Hirnant Forest Resource Plan

Closed 5 Mar 2021

Opened 25 Jan 2021

Overview

Natural Resources Wales is responsible for the sustainable management of the publicly owned woodlands and forests of Wales. They are managed for the benefit and well-being of the people who visit them and depend on them for their livelihood. This responsibility includes improving their biodiversity and long-term resilience to climate change so that future generations will also be able to enjoy the benefits they provide. Every ten years Natural Resources Wales reviews the long-term management plans for each forest area. These are compiled in a new Forest Resource Plan.

Hirnant Forest Resource Plan (FRP) includes the main forest blocks of Cwmwr and Cwm Gwnen which collectively have a total area of 257.21 ha (Cwmwr 128.88 ha and Cwm Gwnen 128.33 ha). These two forest blocks are referred to as ‘Hirnant’ so named after the small village of Hirnant or the Hirnant stream/valley which is located to the south of Cwmwr. The name Cwmwr or ‘footbridge’, has been taken from the surrounding farmsteads names which perhaps referred to a historic footbridge over the Hirnant stream.  

The two Hirnant forest blocks are situated within the County Council boundary of Powys. Cwmwr is located on a steep hillside (Carnedd Das Eithin) and the Bwlch y Main ridge to the north of the B439, Abertridwr to Penybontfawr road. Cwm Gwnen is approached by a minor public road from the village of Penygarnedd B4391, north of Llanfyllin.

The surrounding habitat of the Hirnant FRP blocks consists of enclosed grazed farmland, commercial conifer forest blocks, which dominate the higher elevations and mixed broadleaved woodlands on the lower slopes and riversides. The Berwyn NNR, (SAC, SPA and SSSI) is situated 1.2km to the west and north of the Hirnant FRP, which consists of nearly 8000 hectares of open moorland within the Berwyn Mountain range.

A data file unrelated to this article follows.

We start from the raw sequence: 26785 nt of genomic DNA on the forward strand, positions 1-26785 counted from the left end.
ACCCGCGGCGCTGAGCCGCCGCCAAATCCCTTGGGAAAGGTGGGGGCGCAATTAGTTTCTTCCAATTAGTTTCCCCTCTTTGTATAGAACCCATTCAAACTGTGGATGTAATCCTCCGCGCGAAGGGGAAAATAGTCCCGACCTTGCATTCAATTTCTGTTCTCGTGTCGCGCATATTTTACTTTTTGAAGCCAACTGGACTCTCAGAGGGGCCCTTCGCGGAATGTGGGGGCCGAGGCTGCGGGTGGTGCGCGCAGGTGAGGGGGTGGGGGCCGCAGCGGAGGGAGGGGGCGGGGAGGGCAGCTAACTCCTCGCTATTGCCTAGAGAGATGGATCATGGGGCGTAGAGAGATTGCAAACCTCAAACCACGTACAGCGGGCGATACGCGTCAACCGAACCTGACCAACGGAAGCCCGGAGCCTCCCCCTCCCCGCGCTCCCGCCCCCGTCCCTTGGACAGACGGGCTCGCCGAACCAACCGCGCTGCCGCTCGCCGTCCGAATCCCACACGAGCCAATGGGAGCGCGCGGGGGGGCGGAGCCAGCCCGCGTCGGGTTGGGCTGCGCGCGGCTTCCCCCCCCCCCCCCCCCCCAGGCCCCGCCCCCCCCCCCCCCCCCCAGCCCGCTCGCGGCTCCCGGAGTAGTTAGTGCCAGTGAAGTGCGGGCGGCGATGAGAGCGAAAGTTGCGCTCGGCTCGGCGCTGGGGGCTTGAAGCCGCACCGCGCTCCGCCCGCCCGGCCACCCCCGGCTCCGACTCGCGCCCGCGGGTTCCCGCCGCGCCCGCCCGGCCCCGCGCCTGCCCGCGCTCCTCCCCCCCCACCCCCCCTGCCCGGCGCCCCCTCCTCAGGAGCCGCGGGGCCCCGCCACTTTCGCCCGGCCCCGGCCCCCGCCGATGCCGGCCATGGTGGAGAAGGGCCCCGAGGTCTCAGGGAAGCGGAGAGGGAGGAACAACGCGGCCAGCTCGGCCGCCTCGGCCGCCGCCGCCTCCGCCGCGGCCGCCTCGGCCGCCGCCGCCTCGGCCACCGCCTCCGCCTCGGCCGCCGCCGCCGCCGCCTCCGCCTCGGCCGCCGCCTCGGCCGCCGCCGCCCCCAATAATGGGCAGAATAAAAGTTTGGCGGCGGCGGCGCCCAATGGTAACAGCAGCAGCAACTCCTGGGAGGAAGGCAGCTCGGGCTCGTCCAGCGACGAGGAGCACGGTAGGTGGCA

Public access for the two woodlands is a mixture of open access on foot with a good network of public footpaths and bridleways linking the woodland blocks to the wider landscape.

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Below is a link to the summary of objectives for the plan followed by the indicative maps for the forest resource plan:

Hirnant Forest Summary of Objectives

The following document helps to explain some of the categories shown on the maps below:

Explanation of map keys  

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Summary of the main changes that will occur in the forest:                         

  • The removal of all larch trees from the woodlands (20ha) due to the confirmation of Phytophthora ramorum
  • Enhancement of higher conservation value areas by the management and expansion of the riparian zones and successional woodland.
  • An increase of areas allocated to long term retention and natural reserves.
  • The restoration of ancient woodland sites (6ha) by the removal of conifer and the creation of a native broadleaf habitat.
  • Softening of conifer edges to lessen their visual impact on the landscape
  • A decrease of Sitka spruce and an increase of other species of conifer and broadleaves in order to increase the woodlands resilience to pests and diseases

 

 

 

Why we are consulting

We would like to know your opinion and views on the new plans for Hirnant forest so it can help us improve its long-term management.

Areas

  • All Areas

Audiences

  • Management
  • English

Interests

  • Forest Management